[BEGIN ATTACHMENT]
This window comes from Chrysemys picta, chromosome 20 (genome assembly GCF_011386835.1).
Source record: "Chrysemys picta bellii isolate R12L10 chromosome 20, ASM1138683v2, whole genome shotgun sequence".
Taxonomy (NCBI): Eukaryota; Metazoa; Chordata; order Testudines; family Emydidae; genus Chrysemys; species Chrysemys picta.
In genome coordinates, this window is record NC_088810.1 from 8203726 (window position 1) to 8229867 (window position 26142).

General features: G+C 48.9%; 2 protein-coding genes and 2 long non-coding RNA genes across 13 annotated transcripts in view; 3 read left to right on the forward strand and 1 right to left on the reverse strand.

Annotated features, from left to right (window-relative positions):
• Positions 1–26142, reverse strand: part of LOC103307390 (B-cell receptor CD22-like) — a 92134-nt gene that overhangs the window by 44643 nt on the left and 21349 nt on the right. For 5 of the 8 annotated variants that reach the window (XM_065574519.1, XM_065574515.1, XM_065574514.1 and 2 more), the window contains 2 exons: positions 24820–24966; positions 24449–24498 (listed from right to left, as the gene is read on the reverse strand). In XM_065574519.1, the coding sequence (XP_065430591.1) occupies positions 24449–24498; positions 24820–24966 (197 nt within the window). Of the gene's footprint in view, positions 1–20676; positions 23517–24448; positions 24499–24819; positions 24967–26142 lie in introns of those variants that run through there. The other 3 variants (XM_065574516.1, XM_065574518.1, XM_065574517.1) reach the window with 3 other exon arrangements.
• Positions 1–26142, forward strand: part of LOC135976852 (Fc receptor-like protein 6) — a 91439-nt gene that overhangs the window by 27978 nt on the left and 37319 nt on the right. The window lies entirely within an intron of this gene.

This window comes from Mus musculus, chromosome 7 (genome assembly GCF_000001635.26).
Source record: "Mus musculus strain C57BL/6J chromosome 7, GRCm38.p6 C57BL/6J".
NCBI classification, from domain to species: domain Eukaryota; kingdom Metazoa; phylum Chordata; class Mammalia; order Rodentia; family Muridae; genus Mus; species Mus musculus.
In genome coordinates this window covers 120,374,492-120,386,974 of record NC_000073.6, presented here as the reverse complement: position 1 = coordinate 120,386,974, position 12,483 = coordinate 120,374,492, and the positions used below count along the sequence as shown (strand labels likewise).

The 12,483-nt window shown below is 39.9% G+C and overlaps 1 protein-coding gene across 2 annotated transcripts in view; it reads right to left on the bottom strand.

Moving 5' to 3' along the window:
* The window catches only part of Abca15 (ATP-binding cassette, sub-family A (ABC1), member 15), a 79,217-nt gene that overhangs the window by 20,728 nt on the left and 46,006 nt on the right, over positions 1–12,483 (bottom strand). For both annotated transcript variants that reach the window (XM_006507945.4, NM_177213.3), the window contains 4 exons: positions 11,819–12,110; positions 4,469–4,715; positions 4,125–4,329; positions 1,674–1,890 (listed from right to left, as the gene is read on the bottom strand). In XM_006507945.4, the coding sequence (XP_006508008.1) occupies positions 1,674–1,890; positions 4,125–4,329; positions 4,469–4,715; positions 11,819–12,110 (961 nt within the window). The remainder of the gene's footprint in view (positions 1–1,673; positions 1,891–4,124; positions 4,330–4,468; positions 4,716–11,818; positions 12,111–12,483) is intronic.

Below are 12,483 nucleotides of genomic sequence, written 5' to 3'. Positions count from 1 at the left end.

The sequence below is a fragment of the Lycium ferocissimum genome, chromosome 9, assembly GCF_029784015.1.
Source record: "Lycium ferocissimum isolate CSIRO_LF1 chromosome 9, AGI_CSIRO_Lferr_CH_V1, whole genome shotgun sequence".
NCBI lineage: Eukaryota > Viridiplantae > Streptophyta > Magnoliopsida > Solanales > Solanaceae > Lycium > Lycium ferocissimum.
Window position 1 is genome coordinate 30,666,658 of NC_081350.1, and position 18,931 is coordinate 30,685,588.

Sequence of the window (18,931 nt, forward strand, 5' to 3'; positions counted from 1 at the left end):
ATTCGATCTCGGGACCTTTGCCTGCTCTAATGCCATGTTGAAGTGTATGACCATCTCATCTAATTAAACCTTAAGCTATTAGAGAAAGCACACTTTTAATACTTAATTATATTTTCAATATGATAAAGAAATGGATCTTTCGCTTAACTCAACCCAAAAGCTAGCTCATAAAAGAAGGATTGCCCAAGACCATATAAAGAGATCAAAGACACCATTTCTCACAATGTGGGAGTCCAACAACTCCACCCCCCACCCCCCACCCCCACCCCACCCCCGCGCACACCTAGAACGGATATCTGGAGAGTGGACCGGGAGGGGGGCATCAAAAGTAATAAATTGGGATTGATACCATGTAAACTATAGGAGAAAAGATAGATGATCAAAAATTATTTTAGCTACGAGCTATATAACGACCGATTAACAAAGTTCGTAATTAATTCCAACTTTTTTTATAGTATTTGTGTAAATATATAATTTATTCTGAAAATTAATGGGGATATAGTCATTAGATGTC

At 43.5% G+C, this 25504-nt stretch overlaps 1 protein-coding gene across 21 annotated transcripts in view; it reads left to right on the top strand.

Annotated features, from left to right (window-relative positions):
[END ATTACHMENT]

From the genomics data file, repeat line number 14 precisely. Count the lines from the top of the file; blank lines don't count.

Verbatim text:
Moving 5' to 3' along the window: